- Review Price: £109.99
The specification gets off to a promising start with a 1/2.5in CMOS sensor sporting a native 5-megapixels. Genius bumps this up aggressively during stills shooting to 12-megapixels. But for video the maximum resolution is 1,280 x 720 pixels, which is recorded at 30 frames per second. It’s also possible to record WVGA (848 x 480 pixels) at 60 frames per second, and QVGA (320 x 240 pixels) at 30 frames per second.
Video is stored in H.264-encoded QuickTime MOV format, at a data rate of 5.2Mbits/sec when shooting 720p. Twin SD Card slots are integrated, each offering support for SDHC media up to 32GB in capacity. So, with both slots fully stocked, over 28 hours of video could be captured. Even a 4GB card would give you 3.5 hours, rather questioning the need for two memory card slots.
Another surprising addition at this price is the touchscreen LCD. It’s not the most responsive in its class, and it’s hard to see in bright sunlight, but works okay if presses are very deliberate. The manual controls are somewhat strange, however. It’s now almost universal when holding a camcorder HandyCam style that you use your thumb to toggle record. But Genius has placed this button on the top of the unit, forcing you to use your index finger instead.
Bizarrely, the HD550T does have a lens ring of sorts. However, this merely toggles between regular and macro modes, with the latter enabling shooting as close as 20cm. Other than this, the lens is fixed focus, with a minimum focal distance of 120cm. There’s bad news when it comes to the zoom capabilities of the lens, too – and here the Genius really starts to show where money has been saved in its construction. There’s no optical zoom at all, just a 3x digital one. This is operated via the touchscreen or the jog dial on the rear.
The HD550T isn’t exactly packed with manual features, either, although it does exceed pocket Internet camcorders quite considerably in this respect. The menu can be operated via the touchscreen or jog dial. There are four white balance presets alongside the fully automated mode, but no manual option. Monochrome and sepia special effects can be applied. You can select spot or centre metering, plus a touchscreen-operated mode where you press the point in the frame you wish to use as reference. This works fairly slowly and is no match for the systems now provided by the likes of Panasonic and Sony. There’s also no one-touch focus option, since the lens is fixed focus. Backlight compensation can be found buried in the menu and whilst it’s good to see this important option, we’d rather it had its own control button.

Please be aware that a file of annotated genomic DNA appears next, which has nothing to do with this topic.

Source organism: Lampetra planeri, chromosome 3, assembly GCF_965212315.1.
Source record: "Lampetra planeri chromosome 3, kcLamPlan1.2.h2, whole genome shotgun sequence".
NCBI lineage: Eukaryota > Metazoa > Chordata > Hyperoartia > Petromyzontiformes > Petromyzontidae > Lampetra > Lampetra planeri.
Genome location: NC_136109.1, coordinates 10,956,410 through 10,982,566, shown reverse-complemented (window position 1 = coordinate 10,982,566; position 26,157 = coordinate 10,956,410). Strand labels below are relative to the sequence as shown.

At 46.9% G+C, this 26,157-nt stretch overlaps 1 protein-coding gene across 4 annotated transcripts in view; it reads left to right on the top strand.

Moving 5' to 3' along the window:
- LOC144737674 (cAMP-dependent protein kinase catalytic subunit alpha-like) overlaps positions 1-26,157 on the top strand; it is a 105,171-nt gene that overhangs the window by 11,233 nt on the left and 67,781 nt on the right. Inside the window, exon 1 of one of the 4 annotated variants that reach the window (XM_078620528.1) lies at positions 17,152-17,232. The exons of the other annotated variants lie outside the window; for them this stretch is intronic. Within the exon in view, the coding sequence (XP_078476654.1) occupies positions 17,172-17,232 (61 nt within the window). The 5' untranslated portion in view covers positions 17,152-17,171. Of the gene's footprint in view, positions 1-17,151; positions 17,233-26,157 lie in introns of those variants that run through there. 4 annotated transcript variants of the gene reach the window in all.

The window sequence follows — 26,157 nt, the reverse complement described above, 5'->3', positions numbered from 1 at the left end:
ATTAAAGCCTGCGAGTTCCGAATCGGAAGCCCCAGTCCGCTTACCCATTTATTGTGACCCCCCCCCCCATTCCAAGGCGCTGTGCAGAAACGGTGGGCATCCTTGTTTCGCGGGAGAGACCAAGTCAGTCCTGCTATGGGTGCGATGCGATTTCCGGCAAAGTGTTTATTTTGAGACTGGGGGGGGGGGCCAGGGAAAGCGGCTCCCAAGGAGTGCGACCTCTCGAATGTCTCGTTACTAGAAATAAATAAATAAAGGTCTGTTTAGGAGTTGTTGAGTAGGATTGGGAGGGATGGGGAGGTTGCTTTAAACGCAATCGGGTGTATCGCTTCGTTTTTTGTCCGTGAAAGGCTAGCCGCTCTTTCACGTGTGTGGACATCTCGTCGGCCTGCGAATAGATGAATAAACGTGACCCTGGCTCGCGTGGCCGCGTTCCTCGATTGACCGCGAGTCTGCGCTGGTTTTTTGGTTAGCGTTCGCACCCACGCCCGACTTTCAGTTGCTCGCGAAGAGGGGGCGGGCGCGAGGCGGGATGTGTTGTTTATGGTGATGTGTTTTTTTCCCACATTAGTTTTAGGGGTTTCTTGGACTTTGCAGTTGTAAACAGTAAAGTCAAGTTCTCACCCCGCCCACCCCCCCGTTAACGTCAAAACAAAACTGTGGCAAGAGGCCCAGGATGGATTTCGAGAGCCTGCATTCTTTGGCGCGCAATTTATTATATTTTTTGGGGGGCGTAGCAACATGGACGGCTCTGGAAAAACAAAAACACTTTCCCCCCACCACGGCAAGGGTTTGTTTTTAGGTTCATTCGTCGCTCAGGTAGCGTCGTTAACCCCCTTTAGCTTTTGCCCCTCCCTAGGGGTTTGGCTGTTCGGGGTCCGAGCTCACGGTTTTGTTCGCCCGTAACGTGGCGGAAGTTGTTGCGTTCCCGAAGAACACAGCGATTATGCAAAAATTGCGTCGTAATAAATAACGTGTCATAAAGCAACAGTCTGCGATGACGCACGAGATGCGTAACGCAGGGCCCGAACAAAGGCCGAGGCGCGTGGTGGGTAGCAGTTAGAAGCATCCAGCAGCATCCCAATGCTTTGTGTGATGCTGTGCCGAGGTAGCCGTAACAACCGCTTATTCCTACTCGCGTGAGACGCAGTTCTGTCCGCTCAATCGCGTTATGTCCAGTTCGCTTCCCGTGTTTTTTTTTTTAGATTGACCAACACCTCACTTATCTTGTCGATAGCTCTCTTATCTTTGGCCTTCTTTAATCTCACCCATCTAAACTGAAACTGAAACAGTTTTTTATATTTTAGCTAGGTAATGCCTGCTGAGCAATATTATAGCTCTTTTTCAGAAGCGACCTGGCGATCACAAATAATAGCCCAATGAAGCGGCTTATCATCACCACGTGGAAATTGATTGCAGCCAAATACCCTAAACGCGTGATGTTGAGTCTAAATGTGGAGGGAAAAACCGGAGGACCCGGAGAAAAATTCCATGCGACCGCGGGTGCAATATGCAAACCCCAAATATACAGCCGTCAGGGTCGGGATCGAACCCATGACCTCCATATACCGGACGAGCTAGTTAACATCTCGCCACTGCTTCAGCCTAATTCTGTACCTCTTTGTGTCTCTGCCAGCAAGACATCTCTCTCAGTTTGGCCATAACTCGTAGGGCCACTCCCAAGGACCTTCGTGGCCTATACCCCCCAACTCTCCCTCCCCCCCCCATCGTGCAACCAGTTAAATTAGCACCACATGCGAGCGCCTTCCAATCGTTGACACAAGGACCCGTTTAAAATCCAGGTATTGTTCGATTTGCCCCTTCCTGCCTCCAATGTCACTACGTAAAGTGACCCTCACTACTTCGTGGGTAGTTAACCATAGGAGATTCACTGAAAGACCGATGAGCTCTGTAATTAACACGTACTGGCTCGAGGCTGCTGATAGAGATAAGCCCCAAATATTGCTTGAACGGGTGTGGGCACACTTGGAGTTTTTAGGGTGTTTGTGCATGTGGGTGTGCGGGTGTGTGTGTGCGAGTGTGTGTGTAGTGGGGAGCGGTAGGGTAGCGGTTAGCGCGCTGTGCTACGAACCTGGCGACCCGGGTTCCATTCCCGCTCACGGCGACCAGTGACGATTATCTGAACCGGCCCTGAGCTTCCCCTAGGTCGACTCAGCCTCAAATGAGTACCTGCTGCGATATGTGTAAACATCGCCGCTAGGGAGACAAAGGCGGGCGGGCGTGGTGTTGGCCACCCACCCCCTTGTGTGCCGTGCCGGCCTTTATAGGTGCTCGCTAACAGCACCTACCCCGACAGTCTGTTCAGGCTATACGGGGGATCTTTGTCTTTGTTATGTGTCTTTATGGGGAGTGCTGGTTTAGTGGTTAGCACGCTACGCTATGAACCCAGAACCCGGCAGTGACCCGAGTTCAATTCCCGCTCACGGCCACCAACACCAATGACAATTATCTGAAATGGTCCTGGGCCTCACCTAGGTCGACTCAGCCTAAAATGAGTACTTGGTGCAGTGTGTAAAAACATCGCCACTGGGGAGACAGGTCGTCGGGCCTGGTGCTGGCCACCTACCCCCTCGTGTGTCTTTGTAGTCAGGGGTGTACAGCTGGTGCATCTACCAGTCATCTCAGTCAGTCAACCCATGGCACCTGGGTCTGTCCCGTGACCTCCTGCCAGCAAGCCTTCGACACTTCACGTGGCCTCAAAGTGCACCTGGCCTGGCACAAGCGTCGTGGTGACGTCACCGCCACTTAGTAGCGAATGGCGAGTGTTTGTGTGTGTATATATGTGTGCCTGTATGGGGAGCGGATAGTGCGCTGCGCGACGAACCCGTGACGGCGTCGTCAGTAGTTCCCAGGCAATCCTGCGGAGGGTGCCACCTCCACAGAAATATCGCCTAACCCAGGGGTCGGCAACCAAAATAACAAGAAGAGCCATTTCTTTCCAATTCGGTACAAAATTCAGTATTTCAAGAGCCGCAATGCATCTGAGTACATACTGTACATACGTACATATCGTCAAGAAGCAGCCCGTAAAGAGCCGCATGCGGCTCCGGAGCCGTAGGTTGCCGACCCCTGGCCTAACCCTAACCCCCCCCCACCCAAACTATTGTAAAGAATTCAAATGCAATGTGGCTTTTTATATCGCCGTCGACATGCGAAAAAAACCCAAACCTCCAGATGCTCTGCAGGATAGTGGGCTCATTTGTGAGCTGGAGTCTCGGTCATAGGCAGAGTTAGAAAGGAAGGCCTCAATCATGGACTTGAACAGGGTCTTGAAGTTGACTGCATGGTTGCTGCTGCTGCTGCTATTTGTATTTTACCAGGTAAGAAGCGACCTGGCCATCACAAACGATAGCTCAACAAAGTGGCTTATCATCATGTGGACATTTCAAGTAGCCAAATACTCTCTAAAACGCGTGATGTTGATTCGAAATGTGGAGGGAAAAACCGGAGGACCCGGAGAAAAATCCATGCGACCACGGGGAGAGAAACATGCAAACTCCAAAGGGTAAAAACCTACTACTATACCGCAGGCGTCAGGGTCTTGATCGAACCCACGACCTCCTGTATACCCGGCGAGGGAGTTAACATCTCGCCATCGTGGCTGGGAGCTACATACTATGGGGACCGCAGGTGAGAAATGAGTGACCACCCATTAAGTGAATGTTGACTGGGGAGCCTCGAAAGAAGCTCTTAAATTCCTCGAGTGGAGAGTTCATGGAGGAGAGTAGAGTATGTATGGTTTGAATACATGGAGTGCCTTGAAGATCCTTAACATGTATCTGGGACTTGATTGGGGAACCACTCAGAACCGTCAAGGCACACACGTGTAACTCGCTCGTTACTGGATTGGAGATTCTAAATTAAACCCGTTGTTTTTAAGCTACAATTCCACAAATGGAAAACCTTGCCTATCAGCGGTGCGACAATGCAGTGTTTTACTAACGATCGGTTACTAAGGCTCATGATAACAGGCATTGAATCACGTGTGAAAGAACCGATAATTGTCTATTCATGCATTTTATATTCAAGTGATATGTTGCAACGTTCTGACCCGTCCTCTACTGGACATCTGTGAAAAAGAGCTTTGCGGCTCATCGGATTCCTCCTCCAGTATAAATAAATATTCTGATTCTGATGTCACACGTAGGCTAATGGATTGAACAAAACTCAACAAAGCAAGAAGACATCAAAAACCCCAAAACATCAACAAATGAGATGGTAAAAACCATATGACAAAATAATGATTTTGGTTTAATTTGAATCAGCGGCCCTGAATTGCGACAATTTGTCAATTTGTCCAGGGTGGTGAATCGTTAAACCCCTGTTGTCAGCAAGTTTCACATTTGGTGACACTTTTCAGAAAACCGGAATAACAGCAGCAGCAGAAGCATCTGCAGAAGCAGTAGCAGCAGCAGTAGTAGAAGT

Something that does have its own button is the twin-LED video light. This is enabled by pushing the jog dial upwards, and it doubles as a flash when in camera mode. There’s also a separate button for changing recording mode between video, stills and audio only. But no other settings have discrete controls.
Via the menu, you can toggle night mode and the motion detection system, which records video when the camcorder picks up something happening within the frame. The final menu option is an EV exposure control with nine levels. In camera mode, there are additional options for a self-timer and continuous shooting. However, there’s no direct manual control over shutter, iris or video gain, and no scene modes available either.
The HD550T comes with a 1,200mAh lithium-ion rechargeable battery pack, but it can also run on four AAA alkaline batteries if required, which could be useful if you run out of power when out and about. Strangely, whilst the USB 2.0 and mini-HDMI ports are covered by a rubber flap, the minijack, which drives composite analogue video and RCA audio output, is open to the air. But at least Genius supplies cables for HDMI as well as analogue video, so you should be able to view your content no matter what kind of TV you have.
Although it has a relatively large CMOS sensor, the Genius doesn’t shower itself in praise where video quality is concerned. In good lighting, colours are adequately faithful, but there’s already a noticeable amount of noise. This becomes very evident as illumination drops, and colours quickly fade to grey. The HD550T’s low light performance is better than any other Genius camcorder we’ve tested, but still far from stellar, even at this price.
The majority of pocket Internet camcorders, all of which sport smaller sensors, outperform the Genius in poor illumination, making them a much better choice for indoor family gatherings. The complete lack of any image stabilisation is also very evident when shooting handheld. The G-Shot picks up the smallest of movements. This is particularly surprising considering the similarly priced Genius G-Shot HD520 does at least offer electronic image stabilisation, although not the superior optical system.
Overall, the G-shot HD550T shoots better video than other Genius camcorders we’ve tested, but that’s not saying much. Its poor image quality and limited features aren’t particularly mitigated by its low price. Although slightly more expensive, Internet-oriented models such as the Flip Video Mino HD 2nd Generation shoot more dependable footage in a wider variety of conditions, and they’re more pocket-friendly too. Unfortunately, the Genius wins plaudits neither as a cheap pocket point-and-shoot, nor as a more feature-laden alternative to the Flip. We’d recommend the Mino HD for the former, or stretching your budget to the Samsung HMX-R10 instead, if you want a low-priced but feature-packed HD camcorder.
Score in detail
|Optical Zoom (Times)||3x|
|Recording Media||Memory Card|
|Max Video Res||1280x720|